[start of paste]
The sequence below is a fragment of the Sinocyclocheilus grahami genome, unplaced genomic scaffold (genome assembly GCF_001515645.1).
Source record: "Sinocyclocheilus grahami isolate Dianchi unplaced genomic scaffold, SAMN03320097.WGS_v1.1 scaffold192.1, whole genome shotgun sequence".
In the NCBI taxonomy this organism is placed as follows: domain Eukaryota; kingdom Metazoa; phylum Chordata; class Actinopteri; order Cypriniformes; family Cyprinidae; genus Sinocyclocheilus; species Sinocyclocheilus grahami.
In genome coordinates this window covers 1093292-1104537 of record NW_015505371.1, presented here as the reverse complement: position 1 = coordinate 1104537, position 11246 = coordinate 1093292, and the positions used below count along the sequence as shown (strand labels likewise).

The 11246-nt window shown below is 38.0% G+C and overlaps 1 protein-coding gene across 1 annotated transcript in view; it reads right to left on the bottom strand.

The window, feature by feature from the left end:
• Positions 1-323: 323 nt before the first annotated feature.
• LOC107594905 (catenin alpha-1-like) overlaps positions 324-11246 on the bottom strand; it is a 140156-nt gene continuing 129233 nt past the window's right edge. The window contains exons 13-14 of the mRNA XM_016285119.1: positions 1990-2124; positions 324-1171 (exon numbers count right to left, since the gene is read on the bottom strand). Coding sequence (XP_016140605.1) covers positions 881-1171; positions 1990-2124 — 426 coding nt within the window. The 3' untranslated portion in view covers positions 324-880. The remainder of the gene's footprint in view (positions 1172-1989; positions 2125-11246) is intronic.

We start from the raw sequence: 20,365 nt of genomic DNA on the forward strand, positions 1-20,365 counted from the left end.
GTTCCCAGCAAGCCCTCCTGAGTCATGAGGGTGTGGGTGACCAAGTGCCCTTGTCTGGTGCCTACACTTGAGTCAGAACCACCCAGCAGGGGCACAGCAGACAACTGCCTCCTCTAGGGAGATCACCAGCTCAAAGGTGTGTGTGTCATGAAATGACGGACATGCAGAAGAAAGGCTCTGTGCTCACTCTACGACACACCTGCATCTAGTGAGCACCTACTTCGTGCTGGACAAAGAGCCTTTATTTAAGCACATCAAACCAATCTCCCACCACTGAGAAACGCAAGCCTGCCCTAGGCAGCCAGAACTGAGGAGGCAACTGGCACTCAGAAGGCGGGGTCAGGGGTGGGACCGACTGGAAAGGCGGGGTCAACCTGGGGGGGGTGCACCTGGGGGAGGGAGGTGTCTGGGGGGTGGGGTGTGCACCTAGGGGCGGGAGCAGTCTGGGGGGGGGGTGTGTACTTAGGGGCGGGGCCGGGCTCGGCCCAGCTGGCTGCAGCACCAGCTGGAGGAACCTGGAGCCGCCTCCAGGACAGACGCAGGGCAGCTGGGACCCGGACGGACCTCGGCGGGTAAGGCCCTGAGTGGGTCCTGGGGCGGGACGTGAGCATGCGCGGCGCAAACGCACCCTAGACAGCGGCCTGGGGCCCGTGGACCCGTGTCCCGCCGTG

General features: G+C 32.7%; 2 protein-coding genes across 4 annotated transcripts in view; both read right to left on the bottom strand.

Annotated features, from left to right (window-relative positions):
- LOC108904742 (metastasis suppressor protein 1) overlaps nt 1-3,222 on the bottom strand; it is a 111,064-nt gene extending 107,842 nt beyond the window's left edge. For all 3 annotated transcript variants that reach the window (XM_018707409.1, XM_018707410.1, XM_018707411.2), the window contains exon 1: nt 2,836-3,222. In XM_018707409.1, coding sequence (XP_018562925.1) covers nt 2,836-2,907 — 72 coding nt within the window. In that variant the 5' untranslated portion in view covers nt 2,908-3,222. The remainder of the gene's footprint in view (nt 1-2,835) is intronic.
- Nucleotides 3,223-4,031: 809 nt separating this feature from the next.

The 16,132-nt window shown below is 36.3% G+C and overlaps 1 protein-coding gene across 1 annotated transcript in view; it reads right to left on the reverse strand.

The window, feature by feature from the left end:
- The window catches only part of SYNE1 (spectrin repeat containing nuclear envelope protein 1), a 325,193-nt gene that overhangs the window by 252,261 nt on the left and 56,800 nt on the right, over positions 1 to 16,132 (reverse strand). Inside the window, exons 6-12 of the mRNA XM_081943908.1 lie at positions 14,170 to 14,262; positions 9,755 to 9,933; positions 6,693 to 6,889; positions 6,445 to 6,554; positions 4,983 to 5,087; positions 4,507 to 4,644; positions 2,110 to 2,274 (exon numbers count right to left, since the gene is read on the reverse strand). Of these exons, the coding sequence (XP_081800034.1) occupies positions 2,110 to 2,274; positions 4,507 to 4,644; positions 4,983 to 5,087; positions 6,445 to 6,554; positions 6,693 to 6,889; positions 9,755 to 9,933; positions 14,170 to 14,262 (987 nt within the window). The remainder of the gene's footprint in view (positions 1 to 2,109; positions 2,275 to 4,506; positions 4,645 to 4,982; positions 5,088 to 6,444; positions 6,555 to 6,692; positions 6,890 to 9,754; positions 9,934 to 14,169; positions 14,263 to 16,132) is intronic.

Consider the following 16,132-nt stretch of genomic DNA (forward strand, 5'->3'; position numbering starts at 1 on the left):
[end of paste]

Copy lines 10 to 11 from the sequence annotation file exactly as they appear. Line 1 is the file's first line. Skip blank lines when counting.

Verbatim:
GTTCCCAGCAAGCCCTCCTGAGTCATGAGGGTGTGGGTGACCAAGTGCCCTTGTCTGGTGCCTACACTTGAGTCAGAACCACCCAGCAGGGGCACAGCAGACAACTGCCTCCTCTAGGGAGATCACCAGCTCAAAGGTGTGTGTGTCATGAAATGACGGACATGCAGAAGAAAGGCTCTGTGCTCACTCTACGACACACCTGCATCTAGTGAGCACCTACTTCGTGCTGGACAAAGAGCCTTTATTTAAGCACATCAAACCAATCTCCCACCACTGAGAAACGCAAGCCTGCCCTAGGCAGCCAGAACTGAGGAGGCAACTGGCACTCAGAAGGCGGGGTCAGGGGTGGGACCGACTGGAAAGGCGGGGTCAACCTGGGGGGGGTGCACCTGGGGGAGGGAGGTGTCTGGGGGGTGGGGTGTGCACCTAGGGGCGGGAGCAGTCTGGGGGGGGGGTGTGTACTTAGGGGCGGGGCCGGGCTCGGCCCAGCTGGCTGCAGCACCAGCTGGAGGAACCTGGAGCCGCCTCCAGGACAGACGCAGGGCAGCTGGGACCCGGACGGACCTCGGCGGGTAAGGCCCTGAGTGGGTCCTGGGGCGGGACGTGAGCATGCGCGGCGCAAACGCACCCTAGACAGCGGCCTGGGGCCCGTGGACCCGTGTCCCGCCGTG

General features: G+C 32.7%; 2 protein-coding genes across 4 annotated transcripts in view; both read right to left on the bottom strand.